A recent Associated Press report, republished in The Oregonian, details the legal consequences of a senseless and tragic fire that killed three dozen people in California in December 2016. According to the news agency, 36 people died as a result of “a devastating fire at a dilapidated California warehouse that occurred during an unpermitted concert.”
Under the terms of an agreement with prosecutors two men pled no contest to 36 charges of involuntary manslaughter. Sentencing will take place in August, according to the AP. One man faces up to nine years in prison and the other six years. Both have already been in prison for a year. The defendant facing the longer sentence “rented the warehouse and illegally converted it into an entertainment venue and residences that became known as the ‘Ghost Ship’ before the December 2016 blaze.”
The article quotes a number of the victims’ family members expressing displeasure at the outcome, especially since the defendants are likely to receive credit for time already served and could be released after serving only half of their eventual sentences. It is precisely situations like this that remind us of the importance of our civil courts, where people placed in the kind of impossible situations confronting these family members can seek the justice they feel the criminal system has denied them. Whether in California or Oregon the most obvious claim to be considered here is wrongful death. ORS 30.020 defines this as “the death of a person… caused by the wrongful act or omission of another.” In a case like this the evidence to support such a claim is clear. At the most basic level, the ‘club’ where the fire took place was operating without the proper licenses and permits. Had the owners gone through the required procedures there is every reason to believe that fire marshals would have demanded extensive changes to the facility before allowing it to open to the public.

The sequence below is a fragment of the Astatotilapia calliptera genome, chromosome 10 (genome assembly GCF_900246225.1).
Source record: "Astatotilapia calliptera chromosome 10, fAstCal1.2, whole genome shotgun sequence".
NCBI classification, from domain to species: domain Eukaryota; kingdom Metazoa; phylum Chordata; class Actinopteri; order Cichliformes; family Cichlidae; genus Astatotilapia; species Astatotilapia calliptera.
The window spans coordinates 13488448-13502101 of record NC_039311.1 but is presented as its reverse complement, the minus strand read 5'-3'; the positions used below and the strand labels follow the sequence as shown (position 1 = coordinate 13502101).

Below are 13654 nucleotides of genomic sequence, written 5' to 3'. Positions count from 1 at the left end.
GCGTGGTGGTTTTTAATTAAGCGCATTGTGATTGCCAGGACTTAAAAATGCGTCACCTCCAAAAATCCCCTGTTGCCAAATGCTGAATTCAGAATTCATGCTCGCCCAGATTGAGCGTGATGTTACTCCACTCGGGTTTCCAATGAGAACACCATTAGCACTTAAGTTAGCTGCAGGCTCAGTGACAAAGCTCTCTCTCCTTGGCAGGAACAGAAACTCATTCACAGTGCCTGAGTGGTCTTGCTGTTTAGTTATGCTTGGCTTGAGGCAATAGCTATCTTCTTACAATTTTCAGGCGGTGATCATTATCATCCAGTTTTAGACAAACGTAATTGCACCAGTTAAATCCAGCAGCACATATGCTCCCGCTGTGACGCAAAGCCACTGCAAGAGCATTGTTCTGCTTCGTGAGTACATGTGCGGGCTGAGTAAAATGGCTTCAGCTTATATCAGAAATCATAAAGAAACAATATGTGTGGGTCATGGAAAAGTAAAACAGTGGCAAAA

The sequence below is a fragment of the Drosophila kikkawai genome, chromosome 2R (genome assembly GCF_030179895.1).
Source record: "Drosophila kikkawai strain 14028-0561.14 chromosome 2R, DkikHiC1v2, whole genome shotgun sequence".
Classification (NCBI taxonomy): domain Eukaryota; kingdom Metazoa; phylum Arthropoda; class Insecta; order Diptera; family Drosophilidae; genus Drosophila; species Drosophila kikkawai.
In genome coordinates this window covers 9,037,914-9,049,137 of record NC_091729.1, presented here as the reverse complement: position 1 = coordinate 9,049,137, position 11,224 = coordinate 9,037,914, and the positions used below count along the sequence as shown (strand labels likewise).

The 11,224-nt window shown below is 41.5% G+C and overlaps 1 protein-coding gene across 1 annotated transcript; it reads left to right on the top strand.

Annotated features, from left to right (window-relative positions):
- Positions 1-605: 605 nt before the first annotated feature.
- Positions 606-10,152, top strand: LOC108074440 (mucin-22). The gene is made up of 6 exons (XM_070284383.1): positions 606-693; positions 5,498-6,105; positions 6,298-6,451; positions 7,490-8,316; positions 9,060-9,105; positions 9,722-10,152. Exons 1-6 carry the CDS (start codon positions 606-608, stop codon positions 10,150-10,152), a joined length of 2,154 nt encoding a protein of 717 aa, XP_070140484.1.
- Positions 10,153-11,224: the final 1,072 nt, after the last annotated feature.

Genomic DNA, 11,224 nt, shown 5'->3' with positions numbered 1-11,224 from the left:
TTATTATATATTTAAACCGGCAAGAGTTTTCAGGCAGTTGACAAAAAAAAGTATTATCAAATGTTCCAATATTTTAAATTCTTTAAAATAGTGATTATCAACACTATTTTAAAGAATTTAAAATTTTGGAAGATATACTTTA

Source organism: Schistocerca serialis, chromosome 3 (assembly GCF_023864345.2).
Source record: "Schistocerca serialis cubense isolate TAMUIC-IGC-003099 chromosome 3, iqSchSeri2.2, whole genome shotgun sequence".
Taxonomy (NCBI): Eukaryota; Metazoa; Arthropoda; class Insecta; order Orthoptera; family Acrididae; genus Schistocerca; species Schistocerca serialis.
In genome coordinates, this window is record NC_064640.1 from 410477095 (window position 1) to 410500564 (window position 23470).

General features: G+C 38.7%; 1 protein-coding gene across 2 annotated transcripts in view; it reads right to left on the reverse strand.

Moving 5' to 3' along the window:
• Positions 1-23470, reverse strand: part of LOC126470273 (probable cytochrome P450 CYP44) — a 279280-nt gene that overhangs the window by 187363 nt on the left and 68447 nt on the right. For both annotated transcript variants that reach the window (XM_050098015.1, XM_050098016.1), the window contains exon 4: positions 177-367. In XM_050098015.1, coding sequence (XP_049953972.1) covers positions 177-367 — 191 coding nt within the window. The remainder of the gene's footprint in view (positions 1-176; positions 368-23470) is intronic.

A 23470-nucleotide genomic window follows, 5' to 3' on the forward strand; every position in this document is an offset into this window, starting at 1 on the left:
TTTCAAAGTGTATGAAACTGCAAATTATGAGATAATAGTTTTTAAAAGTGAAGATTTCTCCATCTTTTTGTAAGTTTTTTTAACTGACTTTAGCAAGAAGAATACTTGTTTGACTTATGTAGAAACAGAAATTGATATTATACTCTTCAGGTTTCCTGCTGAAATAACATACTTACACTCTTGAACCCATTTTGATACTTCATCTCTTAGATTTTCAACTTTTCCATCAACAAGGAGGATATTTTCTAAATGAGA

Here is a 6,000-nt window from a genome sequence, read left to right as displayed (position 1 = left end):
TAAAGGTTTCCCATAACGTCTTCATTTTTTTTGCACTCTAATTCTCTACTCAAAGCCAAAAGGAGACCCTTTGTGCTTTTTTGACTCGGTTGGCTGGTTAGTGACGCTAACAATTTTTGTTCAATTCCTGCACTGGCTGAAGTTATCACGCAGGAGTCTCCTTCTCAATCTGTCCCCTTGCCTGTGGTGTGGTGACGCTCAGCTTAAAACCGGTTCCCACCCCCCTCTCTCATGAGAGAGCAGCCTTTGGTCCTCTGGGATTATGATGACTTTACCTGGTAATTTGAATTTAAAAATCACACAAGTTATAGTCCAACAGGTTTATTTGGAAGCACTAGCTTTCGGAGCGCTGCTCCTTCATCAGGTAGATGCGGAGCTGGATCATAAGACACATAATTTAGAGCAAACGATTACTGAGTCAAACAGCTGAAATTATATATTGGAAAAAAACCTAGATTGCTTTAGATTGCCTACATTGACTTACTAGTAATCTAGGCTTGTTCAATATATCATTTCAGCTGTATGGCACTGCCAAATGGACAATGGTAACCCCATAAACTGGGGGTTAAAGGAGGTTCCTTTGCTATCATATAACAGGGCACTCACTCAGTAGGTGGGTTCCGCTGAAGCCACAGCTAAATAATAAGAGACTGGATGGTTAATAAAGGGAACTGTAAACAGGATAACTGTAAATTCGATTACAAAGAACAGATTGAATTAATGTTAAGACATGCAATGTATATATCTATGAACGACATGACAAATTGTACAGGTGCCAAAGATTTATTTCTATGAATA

That, in turn, raises the question of whether the authorities were doing their jobs properly and, if not, the extent to which their failures were a contributory factor in the fire. Here in Oregon ORS 476.030 outlines the duties and authorities of far marshals (who, at the state level, operate under the aegis of the Oregon State Police). The law empowers the fire marshals to make and enforce rules relating to “the maintenance and regulation of structural safety features in occupied structures” (Section 1c) and specifically extends this authority to “halls, theaters (and) amphitheaters.” Critically, the law also gives the state fire marshals jurisdiction over the rule-making and enforcement actions of their local counterparts. With this broad authority, however, comes significant responsibility.
As an Oregon wrongful death attorney I hope the families of the 36 victims know that the plea agreement negotiated by local prosecutors does not close off their legal avenues. Justice, and a sense of closure, can often be obtained through our civil courts even when the criminal system seems to fall short. Going forward it will be essential to consider both the responsibility of the men who have now been convicted and the extent to which local authorities should have put a stop to an illegal apartment complex and concert hall before something like this happened in the first place.